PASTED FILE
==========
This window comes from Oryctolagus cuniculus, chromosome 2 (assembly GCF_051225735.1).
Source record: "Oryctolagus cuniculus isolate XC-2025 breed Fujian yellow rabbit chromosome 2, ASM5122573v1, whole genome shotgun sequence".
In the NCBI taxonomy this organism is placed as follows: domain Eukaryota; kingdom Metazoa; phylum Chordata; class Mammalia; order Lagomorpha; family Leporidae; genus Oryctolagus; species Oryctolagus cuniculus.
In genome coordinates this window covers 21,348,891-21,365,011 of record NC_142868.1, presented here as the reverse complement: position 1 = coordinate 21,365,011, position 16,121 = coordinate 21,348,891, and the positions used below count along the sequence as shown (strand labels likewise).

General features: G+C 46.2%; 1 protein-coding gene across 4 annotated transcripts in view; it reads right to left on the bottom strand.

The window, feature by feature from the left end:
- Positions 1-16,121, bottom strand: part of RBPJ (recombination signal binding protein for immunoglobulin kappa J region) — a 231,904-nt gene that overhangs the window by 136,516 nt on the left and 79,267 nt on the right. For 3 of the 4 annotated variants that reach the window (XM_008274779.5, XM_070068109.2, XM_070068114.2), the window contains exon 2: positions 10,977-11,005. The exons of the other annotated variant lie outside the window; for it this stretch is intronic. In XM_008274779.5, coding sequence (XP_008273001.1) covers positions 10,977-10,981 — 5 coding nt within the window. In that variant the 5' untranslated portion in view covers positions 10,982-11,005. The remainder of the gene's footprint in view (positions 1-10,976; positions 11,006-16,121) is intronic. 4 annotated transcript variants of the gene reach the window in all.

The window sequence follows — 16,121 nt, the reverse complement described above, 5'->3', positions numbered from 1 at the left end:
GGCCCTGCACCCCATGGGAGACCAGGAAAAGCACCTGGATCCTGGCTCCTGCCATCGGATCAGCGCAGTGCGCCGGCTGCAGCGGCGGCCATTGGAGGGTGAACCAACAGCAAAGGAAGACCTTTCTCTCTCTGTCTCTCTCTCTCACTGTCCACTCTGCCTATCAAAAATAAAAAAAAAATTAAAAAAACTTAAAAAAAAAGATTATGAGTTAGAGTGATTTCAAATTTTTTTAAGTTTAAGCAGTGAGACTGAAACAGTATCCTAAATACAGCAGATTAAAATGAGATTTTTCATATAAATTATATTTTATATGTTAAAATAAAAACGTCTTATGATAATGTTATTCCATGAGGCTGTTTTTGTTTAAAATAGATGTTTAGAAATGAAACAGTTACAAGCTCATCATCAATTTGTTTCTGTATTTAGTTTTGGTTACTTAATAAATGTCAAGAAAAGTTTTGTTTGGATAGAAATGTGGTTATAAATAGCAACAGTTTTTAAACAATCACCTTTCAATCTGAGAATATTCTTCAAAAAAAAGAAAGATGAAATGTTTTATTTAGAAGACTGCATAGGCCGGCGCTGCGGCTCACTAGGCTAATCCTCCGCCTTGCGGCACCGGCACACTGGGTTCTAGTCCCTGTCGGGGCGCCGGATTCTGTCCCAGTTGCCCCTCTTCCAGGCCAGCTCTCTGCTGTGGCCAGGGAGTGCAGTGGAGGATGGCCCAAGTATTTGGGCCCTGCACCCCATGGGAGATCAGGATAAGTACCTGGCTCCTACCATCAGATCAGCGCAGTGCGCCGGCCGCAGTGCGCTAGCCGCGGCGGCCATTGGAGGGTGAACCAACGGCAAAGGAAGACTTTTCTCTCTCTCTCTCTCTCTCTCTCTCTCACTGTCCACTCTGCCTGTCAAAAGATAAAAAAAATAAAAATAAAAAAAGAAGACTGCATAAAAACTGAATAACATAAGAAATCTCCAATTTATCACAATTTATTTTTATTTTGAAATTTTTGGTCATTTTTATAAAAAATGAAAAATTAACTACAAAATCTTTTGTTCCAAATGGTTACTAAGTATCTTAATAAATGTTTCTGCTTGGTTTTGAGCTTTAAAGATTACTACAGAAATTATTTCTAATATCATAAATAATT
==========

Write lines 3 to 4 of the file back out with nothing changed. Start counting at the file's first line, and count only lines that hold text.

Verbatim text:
In the NCBI taxonomy this organism is placed as follows: domain Eukaryota; kingdom Metazoa; phylum Chordata; class Mammalia; order Lagomorpha; family Leporidae; genus Oryctolagus; species Oryctolagus cuniculus.
In genome coordinates this window covers 21,348,891-21,365,011 of record NC_142868.1, presented here as the reverse complement: position 1 = coordinate 21,365,011, position 16,121 = coordinate 21,348,891, and the positions used below count along the sequence as shown (strand labels likewise).